WASHINGTON, D.C. - An informal coalition consisting of-governmental organizations representing the refining and petrochemical, environmental, vehicle and engine manufacturing communities today released a letter to Environmental Protection Agency Administrator Stephen L. Johnson calling for "unbiased and comprehensive testing" prior to permitting the use of mid-level ethanol blends in vehicular and equipment engines. The organizations are collectively concerned about implications for air quality, engine compatibility, and safety for consumers.
"In our collective opinion, EPA's decision on whether to permit the use of mid-level ethanol blends in motor vehicle and equipment engines must be guided solely by sound, unbiased and comprehensive science and must hold true to EPA's fundamental purposes of protecting the environment and consumers," the coalition wrote. "Our groups stand ready to assist you in maintaining a fact-based mid-level ethanol blend approval process.
"There has not been sufficient testing of motor vehicle and nonroad equipment engines to justify a determination that any mid-level ethanol blend would meet the requirements of the revised Section 211(f)(4). The test results that do exist suggest that mid-level ethanol blends:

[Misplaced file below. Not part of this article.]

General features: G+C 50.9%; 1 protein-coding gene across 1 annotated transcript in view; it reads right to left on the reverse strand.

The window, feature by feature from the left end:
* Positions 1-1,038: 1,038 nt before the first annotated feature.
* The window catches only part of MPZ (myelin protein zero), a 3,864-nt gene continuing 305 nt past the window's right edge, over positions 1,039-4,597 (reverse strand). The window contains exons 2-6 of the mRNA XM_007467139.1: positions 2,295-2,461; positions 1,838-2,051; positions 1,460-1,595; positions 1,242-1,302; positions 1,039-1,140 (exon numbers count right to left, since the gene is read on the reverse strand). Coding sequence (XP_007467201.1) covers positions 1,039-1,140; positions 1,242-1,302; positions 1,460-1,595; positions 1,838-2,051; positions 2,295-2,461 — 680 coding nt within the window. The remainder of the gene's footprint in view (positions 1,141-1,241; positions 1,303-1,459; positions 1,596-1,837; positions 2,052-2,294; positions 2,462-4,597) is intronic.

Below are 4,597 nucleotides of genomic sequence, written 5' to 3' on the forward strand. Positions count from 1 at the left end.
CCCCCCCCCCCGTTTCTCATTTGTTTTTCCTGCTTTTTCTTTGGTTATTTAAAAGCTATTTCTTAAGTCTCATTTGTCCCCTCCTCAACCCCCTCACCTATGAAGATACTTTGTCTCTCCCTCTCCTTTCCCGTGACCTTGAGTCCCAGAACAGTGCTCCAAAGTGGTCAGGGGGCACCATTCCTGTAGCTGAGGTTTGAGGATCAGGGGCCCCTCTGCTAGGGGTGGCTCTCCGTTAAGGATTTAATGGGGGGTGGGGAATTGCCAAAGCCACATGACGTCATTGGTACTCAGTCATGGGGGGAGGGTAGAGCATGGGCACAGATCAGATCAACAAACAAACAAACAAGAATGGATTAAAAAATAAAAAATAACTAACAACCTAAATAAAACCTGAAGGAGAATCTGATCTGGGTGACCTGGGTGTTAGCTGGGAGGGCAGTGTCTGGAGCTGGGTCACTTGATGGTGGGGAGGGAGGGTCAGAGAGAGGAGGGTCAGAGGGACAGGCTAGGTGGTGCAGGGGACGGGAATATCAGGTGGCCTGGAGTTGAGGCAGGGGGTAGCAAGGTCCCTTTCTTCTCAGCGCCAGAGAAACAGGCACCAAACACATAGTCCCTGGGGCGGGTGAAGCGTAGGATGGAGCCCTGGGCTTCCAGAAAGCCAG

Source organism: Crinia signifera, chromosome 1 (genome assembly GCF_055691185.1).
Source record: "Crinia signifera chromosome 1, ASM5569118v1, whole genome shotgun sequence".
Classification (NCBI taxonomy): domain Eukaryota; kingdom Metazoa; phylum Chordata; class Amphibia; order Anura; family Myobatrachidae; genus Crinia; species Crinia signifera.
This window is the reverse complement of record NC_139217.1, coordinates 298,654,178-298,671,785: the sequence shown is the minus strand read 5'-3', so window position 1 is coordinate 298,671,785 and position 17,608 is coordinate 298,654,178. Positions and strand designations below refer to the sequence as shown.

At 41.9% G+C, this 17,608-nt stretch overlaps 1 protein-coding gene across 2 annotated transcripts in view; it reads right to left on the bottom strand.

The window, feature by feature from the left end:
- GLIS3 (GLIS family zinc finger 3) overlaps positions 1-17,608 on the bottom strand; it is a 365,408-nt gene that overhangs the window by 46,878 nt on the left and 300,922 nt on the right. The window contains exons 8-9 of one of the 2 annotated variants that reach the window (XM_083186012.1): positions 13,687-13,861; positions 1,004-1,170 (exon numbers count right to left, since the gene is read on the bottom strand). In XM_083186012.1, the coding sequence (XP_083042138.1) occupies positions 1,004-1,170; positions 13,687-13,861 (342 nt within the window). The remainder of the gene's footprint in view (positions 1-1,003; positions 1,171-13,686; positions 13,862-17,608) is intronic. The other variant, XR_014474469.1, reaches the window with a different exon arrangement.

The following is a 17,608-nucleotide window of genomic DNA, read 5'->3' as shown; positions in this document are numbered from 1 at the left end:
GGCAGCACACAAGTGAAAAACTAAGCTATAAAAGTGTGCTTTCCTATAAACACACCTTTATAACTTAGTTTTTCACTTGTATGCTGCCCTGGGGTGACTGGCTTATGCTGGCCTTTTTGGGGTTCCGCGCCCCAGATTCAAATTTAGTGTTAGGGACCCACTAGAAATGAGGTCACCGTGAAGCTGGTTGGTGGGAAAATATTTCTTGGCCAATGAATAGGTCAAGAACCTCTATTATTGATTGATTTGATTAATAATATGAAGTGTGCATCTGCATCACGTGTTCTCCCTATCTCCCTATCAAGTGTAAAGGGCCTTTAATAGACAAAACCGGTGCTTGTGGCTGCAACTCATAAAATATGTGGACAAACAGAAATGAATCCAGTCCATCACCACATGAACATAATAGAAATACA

- May be incompatible with today's motor vehicle and nonroad equipment engines;
- May cause a failure of emission control devices or systems;
- May defeat these engines' safety features; and, (4) may lead to a significant increase in emissions from these engines over their useful life.
The introduction of mid-level ethanol blends without unbiased and comprehensive testing may be detrimental to air quality and consumers.
"Collectively, our organizations strongly believe that this issue should not be part of the rulemaking proposal for the revised renewable Fuel Standard as expanded under EISA. The mid-level ethanol blend issue should be discussed at length, but the 'vehicle' should be separate advance notice of proposed rulemaking."